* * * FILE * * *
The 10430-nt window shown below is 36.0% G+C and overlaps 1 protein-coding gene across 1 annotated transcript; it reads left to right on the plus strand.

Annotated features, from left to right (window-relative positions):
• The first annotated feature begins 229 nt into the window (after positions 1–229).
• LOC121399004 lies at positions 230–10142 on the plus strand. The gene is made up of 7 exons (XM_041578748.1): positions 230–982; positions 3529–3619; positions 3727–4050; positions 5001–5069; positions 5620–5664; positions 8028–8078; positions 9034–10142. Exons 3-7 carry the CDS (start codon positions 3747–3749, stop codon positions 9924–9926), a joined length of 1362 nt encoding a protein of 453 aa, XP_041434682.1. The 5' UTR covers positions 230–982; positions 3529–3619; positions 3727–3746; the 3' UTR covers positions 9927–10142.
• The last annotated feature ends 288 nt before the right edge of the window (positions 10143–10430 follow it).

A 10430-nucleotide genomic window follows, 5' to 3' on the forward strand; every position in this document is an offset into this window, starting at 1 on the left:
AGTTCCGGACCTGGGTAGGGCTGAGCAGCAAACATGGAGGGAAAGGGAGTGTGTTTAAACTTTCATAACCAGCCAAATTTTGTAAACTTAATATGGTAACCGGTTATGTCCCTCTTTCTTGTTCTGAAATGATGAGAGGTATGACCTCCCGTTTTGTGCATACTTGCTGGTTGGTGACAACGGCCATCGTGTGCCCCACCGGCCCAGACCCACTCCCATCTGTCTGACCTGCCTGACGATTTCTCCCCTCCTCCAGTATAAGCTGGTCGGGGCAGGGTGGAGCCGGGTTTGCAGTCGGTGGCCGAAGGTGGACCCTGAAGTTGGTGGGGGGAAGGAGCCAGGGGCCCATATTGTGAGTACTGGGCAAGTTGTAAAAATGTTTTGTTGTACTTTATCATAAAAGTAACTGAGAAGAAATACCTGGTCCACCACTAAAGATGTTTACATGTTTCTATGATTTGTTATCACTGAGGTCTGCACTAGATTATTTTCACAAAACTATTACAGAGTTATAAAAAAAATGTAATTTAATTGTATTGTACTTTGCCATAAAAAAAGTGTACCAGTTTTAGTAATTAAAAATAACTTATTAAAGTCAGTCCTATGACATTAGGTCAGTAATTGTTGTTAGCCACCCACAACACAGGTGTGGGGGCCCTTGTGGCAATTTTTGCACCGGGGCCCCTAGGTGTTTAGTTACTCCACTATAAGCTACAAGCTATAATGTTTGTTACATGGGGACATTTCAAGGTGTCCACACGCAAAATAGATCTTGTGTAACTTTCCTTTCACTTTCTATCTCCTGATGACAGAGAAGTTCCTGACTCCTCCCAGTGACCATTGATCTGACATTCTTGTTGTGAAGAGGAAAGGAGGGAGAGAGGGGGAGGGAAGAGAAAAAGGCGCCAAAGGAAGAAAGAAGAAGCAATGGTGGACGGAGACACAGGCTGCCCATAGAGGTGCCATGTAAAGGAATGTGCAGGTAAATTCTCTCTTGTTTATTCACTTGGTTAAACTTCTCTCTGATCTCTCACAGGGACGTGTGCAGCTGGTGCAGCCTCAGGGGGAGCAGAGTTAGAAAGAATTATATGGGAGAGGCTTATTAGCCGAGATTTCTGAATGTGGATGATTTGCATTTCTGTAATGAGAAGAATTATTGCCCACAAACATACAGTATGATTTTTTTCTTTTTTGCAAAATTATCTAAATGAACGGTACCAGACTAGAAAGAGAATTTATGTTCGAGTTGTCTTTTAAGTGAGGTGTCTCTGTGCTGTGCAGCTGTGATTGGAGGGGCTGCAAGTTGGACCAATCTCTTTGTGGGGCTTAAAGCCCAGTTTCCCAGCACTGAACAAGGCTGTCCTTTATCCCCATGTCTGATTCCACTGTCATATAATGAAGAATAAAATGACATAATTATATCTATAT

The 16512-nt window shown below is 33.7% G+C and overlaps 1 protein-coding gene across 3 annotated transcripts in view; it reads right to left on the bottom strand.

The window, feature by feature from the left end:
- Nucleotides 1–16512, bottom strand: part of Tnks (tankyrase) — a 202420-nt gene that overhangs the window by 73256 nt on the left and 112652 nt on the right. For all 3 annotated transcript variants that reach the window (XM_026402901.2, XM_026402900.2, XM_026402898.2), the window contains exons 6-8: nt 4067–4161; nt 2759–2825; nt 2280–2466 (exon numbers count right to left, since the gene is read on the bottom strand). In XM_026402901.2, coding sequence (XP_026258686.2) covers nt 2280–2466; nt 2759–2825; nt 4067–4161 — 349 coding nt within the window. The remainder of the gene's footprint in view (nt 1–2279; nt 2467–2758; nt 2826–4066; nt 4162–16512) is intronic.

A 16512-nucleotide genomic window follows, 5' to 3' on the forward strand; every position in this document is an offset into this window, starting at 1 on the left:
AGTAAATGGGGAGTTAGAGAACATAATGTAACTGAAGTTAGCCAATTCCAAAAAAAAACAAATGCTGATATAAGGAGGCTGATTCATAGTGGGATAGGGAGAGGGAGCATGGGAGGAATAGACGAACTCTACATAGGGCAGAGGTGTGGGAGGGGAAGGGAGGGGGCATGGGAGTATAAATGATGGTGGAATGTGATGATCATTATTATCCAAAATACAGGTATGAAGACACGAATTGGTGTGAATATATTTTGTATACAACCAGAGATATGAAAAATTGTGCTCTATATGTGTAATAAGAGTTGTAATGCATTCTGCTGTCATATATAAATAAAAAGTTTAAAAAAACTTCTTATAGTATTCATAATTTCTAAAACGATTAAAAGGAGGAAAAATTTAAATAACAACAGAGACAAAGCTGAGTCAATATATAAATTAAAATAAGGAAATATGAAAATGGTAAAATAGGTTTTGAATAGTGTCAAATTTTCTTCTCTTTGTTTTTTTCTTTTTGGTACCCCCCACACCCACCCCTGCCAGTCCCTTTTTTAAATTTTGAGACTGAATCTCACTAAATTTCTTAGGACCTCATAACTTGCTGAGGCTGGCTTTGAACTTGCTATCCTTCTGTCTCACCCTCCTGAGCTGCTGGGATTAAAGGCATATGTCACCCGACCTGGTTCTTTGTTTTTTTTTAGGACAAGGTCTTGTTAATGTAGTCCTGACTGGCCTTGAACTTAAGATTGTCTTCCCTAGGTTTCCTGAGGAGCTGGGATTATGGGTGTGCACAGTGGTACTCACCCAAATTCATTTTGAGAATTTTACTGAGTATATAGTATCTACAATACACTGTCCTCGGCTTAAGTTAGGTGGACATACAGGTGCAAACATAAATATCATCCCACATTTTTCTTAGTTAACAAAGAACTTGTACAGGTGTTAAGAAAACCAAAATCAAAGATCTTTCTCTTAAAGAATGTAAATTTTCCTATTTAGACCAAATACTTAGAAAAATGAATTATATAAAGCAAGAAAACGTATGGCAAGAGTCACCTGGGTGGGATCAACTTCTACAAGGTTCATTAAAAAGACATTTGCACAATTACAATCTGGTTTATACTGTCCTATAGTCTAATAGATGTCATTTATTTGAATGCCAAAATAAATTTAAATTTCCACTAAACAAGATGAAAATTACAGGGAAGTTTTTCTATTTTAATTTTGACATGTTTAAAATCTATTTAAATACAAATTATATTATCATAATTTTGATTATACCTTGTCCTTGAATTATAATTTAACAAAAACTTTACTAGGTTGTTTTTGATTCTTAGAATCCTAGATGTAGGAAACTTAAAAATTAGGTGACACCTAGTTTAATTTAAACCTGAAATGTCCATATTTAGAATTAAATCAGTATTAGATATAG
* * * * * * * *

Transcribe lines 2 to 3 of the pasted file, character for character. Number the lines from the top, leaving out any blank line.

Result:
Annotated features, from left to right (window-relative positions):
• The first annotated feature begins 229 nt into the window (after positions 1–229).